Hi! Welcome to BeInspired Show with Mercy Omoregie. Today on the Show, Tony Omachonu; A Business Analyst shares some insight on today's business terrain and future expectations. See exclusive interview....
*Let’s know more about you and what you do?
My name is Tony Omachonu, I’m a graduate of business administration. A Business Analyst by profession, started practicing in 2005. So far I’ve worked with two companies, Covenant Enterprises Solutions Ltd, the other is ValuePlus Global Solutions which fortunately I also co-own. We founded that company since 2006, and I have been part of the management team. But now I try to keep that aspect of my responsibility low key and focus more on my every day task which is to make sure businesses have solutions that meet their everyday process needs. So you can say I’m a Business Process Engineer.
*Did your studying Business Administration inspired your venture into entrepreneurship?
I was a science student in secondary school. I really wanted to be a science student. I had issues with my WAEC. And because I was from a very poor background, I couldn’t afford to write WAEC twice. I failed my physics, chemistry and English, every other subject was an A, annoyingly. **laughs. I really don’t know what happened in that exam, but that was the defining moment of my life. I had to pick up the pieces of what I had, I couldn’t go back to school again, my parents couldn’t afford that. It was either I pick up the pieces or I learn a trade. So, I decided to try my hands out with A levels, I did A-levels at Osara, Kogi state polytechnics, affiliated with Amadu Bello University. I had my O-levels English there. After my A-levels, that was when Kogi state university was established, in 1999. It was as if the school was established for me, so I quickly get the form, a direct entry form and I was admitted to study Business Administration. Of course, it was welcoming for me at that time, and I embraced it.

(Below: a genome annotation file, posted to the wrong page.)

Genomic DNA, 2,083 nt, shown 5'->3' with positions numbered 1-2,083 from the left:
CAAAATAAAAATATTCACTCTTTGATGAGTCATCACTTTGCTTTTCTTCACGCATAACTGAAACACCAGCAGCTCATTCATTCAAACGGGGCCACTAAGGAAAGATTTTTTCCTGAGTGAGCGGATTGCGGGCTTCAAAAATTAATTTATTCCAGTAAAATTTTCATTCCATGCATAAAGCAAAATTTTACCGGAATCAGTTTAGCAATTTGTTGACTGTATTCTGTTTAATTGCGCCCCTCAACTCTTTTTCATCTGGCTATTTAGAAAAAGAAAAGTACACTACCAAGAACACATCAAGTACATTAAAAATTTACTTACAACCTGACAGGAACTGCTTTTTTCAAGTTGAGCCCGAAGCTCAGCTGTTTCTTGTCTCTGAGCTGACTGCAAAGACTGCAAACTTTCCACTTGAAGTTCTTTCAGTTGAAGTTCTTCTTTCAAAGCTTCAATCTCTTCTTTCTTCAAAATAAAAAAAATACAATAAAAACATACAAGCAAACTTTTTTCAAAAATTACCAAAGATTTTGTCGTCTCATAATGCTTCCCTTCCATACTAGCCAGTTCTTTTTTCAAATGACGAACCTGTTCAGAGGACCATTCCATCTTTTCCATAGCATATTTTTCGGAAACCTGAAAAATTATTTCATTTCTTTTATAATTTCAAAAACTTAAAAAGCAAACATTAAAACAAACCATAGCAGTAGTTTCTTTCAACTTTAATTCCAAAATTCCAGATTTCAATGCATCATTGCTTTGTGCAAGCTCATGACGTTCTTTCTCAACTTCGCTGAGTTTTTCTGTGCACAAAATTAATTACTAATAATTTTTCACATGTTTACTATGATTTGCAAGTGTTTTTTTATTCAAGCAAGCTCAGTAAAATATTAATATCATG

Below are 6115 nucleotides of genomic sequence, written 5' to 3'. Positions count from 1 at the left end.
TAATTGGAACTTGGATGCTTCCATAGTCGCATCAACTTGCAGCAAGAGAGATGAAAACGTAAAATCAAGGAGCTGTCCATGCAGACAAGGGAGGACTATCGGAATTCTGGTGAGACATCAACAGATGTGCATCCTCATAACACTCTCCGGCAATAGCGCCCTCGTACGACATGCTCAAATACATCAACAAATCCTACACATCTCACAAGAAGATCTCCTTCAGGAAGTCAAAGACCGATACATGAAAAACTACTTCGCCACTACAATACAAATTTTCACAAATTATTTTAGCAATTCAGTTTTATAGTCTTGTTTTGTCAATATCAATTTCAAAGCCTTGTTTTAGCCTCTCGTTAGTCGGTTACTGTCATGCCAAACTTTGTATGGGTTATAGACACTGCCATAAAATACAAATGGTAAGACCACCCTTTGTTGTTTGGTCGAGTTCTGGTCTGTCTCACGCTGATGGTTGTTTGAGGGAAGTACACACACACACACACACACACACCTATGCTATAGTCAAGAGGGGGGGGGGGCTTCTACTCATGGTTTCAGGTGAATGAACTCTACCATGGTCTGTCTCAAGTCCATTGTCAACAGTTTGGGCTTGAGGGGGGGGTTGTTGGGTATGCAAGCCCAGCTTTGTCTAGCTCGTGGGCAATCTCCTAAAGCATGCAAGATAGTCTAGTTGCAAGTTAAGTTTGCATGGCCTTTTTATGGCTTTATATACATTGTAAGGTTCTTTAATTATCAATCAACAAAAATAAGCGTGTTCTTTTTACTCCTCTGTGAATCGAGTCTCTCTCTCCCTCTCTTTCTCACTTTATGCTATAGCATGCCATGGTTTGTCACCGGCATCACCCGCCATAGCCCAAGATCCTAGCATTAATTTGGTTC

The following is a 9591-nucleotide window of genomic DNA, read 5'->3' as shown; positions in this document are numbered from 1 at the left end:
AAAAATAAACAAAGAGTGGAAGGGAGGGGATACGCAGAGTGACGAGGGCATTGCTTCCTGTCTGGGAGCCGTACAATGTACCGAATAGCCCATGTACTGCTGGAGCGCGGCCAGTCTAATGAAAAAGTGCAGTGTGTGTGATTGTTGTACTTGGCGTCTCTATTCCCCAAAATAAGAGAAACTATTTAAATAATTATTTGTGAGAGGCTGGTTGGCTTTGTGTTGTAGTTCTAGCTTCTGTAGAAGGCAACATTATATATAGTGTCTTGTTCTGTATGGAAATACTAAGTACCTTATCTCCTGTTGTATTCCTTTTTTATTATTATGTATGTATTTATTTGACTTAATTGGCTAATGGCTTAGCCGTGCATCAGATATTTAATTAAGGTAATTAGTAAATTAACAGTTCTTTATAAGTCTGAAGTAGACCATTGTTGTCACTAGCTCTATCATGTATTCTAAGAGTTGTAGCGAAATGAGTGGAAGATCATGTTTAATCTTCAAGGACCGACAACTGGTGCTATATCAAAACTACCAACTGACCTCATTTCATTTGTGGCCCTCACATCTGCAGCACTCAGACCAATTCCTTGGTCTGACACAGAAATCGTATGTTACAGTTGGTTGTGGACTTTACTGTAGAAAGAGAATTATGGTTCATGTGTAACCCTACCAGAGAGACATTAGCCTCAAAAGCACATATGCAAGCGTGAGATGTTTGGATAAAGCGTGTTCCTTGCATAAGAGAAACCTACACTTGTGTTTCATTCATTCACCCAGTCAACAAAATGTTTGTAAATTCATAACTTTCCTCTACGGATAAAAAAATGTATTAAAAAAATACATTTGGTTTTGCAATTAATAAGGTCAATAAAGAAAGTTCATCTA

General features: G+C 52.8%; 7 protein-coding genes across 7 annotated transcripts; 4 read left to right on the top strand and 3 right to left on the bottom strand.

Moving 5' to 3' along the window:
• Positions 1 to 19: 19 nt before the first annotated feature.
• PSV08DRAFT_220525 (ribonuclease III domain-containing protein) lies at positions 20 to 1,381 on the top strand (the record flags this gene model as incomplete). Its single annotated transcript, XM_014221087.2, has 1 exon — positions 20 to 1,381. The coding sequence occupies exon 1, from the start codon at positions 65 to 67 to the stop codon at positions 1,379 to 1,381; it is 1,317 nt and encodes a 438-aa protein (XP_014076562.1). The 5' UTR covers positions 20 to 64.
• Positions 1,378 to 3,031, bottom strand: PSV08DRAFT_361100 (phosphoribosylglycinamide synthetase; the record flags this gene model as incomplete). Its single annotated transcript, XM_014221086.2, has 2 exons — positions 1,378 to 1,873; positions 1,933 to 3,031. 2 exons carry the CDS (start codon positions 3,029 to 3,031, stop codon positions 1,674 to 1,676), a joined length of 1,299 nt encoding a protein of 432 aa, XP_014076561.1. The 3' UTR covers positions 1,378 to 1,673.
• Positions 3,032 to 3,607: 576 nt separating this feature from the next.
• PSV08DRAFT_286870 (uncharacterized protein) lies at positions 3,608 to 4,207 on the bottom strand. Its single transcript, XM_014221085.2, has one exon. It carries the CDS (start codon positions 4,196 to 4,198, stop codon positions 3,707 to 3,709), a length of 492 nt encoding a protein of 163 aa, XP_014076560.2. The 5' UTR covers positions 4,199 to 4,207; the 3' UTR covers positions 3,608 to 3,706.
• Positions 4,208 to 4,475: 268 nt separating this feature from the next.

The defining moment for my career came when I was researching for my project. I had a thick time looking at people that were doing well in their businesses, I took time to study what Dangote was doing, took time to study what Otedola was doing, what Mike Adenuga and the rest were doing. That threw in a bit of light for me and I told myself at that time, I was not going to work for anyone. I was going to start building from the scratch, no matter how long it will take me to achieve my dreams, I won’t quit! I will wait.
After service, NYSC, I didn’t have what it takes to start a company of my own, I had to start with the first company I worked for, for a year and six months. Being the kind of person I am, I quickly grew in ranks. I was very diligent and committed to my works. There is that spark of creativity in everything I do, when people stop at one, I go to five. That made me a team leader. We were analysing accounting processes and I was leading a team made up of financial accountant that were chartered. I was just a fresh graduate. Certainly not because I had the educational background, but because I’m very fast at learning. Today I sit with companies like PWC to analyze financial report. No one knew I’m not a financial accountant. But today everything is easy, the internet is your friend. I tried a certificate even earlier this week. And I didn’t have to border myself. You can get a Ph.D. off Google.
*Following your story, coming from a lowly backgrounds, what made you choose schooling, because learning a trade could have been much easier, perhaps?
In my entire family, extended, if there was any graduate before me it wouldn’t be more than one or two. But I told myself; because I saw poverty, and I told myself, I won’t extend this to my children. I had to make sure I make that decision early. In my place, there is this truism, “if a journey is far, you start early.” I knew that I may not use what I learn from school, which of course I’m not currently using. But if you are going to knock on a door, your degree has a way of helping you get a listening ear. It could help you get a door opened, but what help you stay, is the value you bring to the table. I had to learn value. In as much as I didn’t go for trade, most of the things I do today, I had to learn them myself.